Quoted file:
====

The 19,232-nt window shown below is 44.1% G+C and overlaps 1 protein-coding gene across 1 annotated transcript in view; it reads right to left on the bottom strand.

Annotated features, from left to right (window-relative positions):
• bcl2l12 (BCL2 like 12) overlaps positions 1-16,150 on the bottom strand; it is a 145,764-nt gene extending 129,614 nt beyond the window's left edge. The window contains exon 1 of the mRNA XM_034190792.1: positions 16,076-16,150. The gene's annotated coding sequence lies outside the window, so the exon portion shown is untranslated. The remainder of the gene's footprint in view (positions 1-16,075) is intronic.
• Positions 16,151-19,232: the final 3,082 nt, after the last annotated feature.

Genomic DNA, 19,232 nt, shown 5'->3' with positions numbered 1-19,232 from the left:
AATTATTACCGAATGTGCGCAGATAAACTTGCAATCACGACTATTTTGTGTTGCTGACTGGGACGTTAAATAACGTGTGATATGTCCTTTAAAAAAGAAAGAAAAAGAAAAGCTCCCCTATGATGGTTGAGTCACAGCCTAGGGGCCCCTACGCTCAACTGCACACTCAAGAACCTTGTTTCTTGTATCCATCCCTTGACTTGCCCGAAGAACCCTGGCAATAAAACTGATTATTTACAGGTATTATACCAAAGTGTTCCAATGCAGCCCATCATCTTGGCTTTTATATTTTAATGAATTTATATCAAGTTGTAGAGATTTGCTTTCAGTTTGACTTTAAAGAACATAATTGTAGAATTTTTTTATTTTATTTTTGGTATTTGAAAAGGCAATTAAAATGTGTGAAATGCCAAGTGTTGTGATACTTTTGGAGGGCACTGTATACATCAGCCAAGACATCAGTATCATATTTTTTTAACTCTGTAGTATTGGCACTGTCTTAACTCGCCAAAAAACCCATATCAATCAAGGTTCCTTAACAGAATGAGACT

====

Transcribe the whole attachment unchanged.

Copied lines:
The 19,232-nt window shown below is 44.1% G+C and overlaps 1 protein-coding gene across 1 annotated transcript in view; it reads right to left on the bottom strand.

Annotated features, from left to right (window-relative positions):
• bcl2l12 (BCL2 like 12) overlaps positions 1-16,150 on the bottom strand; it is a 145,764-nt gene extending 129,614 nt beyond the window's left edge. The window contains exon 1 of the mRNA XM_034190792.1: positions 16,076-16,150. The gene's annotated coding sequence lies outside the window, so the exon portion shown is untranslated. The remainder of the gene's footprint in view (positions 1-16,075) is intronic.
• Positions 16,151-19,232: the final 3,082 nt, after the last annotated feature.

Genomic DNA, 19,232 nt, shown 5'->3' with positions numbered 1-19,232 from the left:
AATTATTACCGAATGTGCGCAGATAAACTTGCAATCACGACTATTTTGTGTTGCTGACTGGGACGTTAAATAACGTGTGATATGTCCTTTAAAAAAGAAAGAAAAAGAAAAGCTCCCCTATGATGGTTGAGTCACAGCCTAGGGGCCCCTACGCTCAACTGCACACTCAAGAACCTTGTTTCTTGTATCCATCCCTTGACTTGCCCGAAGAACCCTGGCAATAAAACTGATTATTTACAGGTATTATACCAAAGTGTTCCAATGCAGCCCATCATCTTGGCTTTTATATTTTAATGAATTTATATCAAGTTGTAGAGATTTGCTTTCAGTTTGACTTTAAAGAACATAATTGTAGAATTTTTTTATTTTATTTTTGGTATTTGAAAAGGCAATTAAAATGTGTGAAATGCCAAGTGTTGTGATACTTTTGGAGGGCACTGTATACATCAGCCAAGACATCAGTATCATATTTTTTTAACTCTGTAGTATTGGCACTGTCTTAACTCGCCAAAAAACCCATATCAATCAAGGTTCCTTAACAGAATGAGACT